Yes, I read that Eden has seen better days. Thing is both Eden and Yamba are a long way from us so they will be special holiday trips and might be last on my list to get to, I think. Keep in touch

  2. My brother Terry and I swam there in the from 1958 thru to 1964
    Terry I think was state champion and I nearly wone one as well
    I swam the diving pool in a lot of races did it in 28.2 seconds at age 8
    Terry nearly had the Aust championships also one year at Lidcomb pool
    We both used to swim there all year round freezing in winter but we did not care
    Done a lot of scout swimming championships also Both of us
    Terry now plays trumpet and has played all around the world for the Aust army band
    The Aust Navey band and now for the Aust Fire band
    Me I have won Aust titles and state titles in surfing short board and long board
    We have lots of great memories of the pool and a wall full of penetts and scout card plaques
    I used dive for Penny’s in the dive pool and dived from one side strait down the side wall and then across the bottom and back up the other side wall that’s a long way for an 7-8-9 year old lol lol back then
    Any way thanks for hearing our part of the history of this great pool yew
    Crouch ) my nick name lol

    1. Fantastic memories, thanks! Sounds like you are still really active too – just shows what swimming early in life does for you later on! I’m looking forward to swimming in Lidcomb when the renovations are finished later this year. I wonder how much of the old pool will be left then?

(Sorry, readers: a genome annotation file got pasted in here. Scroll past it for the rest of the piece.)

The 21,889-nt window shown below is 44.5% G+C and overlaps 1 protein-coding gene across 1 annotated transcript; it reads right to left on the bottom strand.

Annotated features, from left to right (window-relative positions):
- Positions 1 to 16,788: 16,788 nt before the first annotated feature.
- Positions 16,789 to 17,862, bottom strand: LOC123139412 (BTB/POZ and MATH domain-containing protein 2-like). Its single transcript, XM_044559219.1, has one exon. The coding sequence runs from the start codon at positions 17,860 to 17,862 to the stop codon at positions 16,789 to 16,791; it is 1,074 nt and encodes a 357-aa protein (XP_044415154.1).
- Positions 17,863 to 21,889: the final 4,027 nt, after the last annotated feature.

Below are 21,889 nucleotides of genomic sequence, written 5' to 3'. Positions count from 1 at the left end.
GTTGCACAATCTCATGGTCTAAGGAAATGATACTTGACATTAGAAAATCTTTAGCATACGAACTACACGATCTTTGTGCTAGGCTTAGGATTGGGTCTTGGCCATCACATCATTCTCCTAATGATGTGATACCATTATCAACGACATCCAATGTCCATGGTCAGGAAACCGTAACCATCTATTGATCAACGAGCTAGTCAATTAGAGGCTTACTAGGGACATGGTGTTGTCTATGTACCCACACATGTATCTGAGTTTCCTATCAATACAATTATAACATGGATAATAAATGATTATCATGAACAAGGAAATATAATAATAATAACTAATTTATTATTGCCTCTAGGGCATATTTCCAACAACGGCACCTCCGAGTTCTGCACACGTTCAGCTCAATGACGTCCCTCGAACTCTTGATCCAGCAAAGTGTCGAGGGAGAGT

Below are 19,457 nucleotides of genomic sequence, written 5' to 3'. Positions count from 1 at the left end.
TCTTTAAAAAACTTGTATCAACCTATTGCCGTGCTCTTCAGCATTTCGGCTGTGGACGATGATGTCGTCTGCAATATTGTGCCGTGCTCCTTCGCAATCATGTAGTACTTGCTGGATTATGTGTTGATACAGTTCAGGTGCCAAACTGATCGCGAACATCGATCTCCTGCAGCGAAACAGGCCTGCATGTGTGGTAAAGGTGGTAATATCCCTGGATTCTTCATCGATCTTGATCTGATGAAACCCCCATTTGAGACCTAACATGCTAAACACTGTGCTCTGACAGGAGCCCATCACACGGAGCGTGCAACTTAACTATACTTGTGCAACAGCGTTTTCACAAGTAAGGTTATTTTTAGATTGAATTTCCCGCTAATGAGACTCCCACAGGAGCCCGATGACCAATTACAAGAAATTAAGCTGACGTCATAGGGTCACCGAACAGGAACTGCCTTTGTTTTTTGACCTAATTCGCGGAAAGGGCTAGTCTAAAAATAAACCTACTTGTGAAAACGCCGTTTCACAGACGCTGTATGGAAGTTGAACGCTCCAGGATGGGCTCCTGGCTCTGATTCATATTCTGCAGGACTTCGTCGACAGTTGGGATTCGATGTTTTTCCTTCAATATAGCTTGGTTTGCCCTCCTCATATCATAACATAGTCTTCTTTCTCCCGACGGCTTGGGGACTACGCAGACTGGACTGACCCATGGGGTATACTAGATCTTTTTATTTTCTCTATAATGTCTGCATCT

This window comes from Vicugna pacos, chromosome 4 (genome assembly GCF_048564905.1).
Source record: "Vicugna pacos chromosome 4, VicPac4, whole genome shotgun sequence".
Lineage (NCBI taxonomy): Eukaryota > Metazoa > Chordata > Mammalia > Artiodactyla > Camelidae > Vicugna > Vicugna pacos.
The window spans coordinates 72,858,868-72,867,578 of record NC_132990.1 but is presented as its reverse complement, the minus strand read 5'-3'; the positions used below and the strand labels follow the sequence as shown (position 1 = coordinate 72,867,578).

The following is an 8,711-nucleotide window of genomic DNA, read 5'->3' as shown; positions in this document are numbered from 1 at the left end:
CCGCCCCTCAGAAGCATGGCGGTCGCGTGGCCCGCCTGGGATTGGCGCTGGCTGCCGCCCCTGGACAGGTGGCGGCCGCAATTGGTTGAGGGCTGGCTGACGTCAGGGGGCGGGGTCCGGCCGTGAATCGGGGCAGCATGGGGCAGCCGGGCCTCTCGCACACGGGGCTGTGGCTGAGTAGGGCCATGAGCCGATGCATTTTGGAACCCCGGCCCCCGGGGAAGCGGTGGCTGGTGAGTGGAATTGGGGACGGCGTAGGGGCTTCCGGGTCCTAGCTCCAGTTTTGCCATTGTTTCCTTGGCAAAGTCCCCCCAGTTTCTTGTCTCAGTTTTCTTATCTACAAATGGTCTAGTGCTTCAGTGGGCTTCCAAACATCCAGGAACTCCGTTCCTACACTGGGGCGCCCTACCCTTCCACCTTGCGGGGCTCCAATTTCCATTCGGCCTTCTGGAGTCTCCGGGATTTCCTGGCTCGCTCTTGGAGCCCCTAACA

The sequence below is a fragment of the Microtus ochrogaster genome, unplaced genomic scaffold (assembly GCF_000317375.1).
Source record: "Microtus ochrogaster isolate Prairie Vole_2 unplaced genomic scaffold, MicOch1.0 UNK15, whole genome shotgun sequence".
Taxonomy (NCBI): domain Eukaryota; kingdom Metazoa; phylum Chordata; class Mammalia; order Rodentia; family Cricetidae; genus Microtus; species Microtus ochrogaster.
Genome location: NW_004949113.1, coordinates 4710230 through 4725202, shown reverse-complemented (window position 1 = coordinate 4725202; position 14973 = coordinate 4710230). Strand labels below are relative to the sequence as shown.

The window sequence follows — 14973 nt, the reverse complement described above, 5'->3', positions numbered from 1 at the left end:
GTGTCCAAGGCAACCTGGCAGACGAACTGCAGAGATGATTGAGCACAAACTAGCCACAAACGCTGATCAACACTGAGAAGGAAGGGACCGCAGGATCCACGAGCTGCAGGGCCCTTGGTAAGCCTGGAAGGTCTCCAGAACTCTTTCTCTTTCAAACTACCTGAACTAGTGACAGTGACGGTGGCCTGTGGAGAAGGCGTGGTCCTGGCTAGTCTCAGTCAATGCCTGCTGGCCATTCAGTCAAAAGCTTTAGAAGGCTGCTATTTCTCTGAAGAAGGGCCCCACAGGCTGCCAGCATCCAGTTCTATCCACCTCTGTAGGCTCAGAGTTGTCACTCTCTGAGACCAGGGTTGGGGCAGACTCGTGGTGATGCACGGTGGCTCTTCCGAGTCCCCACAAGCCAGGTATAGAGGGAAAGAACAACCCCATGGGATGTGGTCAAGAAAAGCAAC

3. I lived in Granville and walked to the Granville pool with my friends on Saturdays in the summer when I was a kid. Mum would give me enough to get in and probably another threepence to buy an ice block. She also would make me take an old towel instead of a “good” one so no one would nick it!! You had to walk through showers to get to the pool from the change rooms. I think this was an attempt to “get us clean” before we went in the pool. There was a small cement edge either side that we would “shinny” across to avoid getting wet!!
    I remember the pool being so full of kids you always seems to land on someone when you jumped in. It was the 1960’s. My sister and her boyfriend (now her husband of over 50 years) swam there too with Paul Hogan before he became famous!

    1. Great story Margaret, and thanks for sharing. Loved the ‘old towel’ idea; and yes I also remember the ice blocks, though I haven’t seen any for years now

  4. Today we went to Granville pools thinking we were going to have a great time but apparently it was over the capacity limit , we saw about fifteen people walking out and still they didn’t let my family in even though only only three of us were going to swim we were going to ask the front desk but there was no one there so overall we had a really bad experience there because of the customer service there were lifeguards there telling us we couldn’t read which was just so rude so I’ll never go there again